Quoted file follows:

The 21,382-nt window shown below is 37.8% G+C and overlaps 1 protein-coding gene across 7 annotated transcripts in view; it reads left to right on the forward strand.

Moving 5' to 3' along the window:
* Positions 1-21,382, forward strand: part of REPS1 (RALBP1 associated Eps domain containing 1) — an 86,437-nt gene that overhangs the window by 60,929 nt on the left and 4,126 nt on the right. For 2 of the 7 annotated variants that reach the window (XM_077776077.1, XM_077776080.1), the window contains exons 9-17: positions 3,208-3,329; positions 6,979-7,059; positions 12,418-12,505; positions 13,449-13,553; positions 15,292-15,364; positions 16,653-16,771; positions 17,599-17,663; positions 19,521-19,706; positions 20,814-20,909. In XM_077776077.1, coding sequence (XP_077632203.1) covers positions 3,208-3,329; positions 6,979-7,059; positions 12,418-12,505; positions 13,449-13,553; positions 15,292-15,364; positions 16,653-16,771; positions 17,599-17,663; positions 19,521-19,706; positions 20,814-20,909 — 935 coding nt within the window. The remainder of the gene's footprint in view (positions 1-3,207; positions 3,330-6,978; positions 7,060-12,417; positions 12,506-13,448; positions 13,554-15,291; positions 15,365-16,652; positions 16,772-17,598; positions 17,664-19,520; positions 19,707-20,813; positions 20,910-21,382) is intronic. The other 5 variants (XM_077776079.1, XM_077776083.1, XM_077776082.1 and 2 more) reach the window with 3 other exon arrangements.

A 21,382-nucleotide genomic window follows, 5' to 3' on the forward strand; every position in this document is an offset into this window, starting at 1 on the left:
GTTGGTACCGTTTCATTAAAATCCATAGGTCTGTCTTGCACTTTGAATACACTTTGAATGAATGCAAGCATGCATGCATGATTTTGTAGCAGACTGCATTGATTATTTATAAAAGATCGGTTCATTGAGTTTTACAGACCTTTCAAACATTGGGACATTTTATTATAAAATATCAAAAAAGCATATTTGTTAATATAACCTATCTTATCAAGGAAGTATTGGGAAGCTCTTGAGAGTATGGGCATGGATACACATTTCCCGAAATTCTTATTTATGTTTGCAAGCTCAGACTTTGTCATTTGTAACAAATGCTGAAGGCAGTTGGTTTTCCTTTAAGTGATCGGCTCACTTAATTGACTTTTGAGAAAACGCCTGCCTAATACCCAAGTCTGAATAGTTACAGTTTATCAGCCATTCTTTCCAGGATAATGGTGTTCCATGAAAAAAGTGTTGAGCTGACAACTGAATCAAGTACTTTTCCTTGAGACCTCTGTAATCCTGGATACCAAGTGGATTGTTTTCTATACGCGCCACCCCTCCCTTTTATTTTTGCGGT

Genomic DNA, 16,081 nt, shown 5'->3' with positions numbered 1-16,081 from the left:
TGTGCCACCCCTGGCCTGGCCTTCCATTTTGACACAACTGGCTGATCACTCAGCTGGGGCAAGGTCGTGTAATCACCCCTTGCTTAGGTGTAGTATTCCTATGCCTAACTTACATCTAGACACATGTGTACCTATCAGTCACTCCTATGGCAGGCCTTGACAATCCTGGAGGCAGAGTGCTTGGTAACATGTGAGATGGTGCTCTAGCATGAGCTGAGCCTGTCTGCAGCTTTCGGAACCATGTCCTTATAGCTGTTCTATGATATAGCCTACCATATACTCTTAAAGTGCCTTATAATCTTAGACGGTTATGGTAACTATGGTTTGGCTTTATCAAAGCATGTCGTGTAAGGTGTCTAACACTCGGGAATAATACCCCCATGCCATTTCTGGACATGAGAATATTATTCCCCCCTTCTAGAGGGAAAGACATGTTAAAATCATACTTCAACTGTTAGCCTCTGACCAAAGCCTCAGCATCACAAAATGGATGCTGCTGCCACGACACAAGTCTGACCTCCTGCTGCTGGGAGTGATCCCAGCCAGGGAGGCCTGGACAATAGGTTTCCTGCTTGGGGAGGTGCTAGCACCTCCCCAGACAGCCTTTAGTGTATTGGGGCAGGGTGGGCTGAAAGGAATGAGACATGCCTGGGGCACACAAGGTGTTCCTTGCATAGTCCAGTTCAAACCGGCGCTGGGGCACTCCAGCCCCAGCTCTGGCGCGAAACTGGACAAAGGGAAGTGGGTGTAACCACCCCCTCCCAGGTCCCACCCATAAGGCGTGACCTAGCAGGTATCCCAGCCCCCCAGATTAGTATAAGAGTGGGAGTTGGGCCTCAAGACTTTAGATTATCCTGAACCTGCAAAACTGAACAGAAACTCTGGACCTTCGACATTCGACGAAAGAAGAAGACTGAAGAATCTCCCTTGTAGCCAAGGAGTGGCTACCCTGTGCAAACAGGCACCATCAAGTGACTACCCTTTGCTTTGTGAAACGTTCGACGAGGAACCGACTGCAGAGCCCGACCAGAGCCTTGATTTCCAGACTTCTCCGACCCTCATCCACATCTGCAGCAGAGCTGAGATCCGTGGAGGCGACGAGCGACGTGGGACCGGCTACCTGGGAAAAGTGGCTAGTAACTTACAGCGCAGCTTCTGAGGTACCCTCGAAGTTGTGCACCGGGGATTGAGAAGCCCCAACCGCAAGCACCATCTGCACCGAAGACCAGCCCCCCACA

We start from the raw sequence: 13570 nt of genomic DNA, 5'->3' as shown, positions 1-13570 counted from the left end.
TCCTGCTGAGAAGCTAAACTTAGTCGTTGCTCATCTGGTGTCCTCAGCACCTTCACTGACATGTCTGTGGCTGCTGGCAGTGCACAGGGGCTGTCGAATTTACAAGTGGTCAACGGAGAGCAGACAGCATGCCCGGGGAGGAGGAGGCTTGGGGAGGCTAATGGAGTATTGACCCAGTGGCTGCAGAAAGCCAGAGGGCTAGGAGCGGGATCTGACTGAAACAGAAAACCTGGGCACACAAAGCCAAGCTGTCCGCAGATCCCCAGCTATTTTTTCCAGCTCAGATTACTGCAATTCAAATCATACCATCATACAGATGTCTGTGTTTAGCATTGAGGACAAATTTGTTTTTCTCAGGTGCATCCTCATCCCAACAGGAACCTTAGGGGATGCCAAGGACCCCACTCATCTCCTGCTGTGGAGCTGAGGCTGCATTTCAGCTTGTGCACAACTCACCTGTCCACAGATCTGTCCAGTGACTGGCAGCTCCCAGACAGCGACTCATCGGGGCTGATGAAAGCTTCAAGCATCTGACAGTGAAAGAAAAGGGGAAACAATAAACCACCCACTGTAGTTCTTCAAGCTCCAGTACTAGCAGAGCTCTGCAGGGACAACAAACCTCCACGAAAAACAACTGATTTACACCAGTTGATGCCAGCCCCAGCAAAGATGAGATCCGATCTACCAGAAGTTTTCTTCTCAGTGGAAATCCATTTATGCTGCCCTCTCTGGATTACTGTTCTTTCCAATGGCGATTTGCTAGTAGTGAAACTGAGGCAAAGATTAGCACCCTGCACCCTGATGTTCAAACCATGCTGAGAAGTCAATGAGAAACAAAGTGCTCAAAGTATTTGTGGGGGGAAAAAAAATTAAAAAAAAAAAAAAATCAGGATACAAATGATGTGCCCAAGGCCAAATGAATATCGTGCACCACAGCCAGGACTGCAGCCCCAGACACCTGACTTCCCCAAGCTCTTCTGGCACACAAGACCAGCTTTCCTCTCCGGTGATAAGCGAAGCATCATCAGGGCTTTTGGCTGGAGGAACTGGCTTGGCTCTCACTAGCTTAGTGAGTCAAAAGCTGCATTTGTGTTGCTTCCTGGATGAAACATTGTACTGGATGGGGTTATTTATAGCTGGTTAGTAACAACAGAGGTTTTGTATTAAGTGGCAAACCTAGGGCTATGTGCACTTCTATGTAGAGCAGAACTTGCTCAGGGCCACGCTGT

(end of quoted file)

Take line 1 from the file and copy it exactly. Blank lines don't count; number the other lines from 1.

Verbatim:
The 21,382-nt window shown below is 37.8% G+C and overlaps 1 protein-coding gene across 7 annotated transcripts in view; it reads left to right on the forward strand.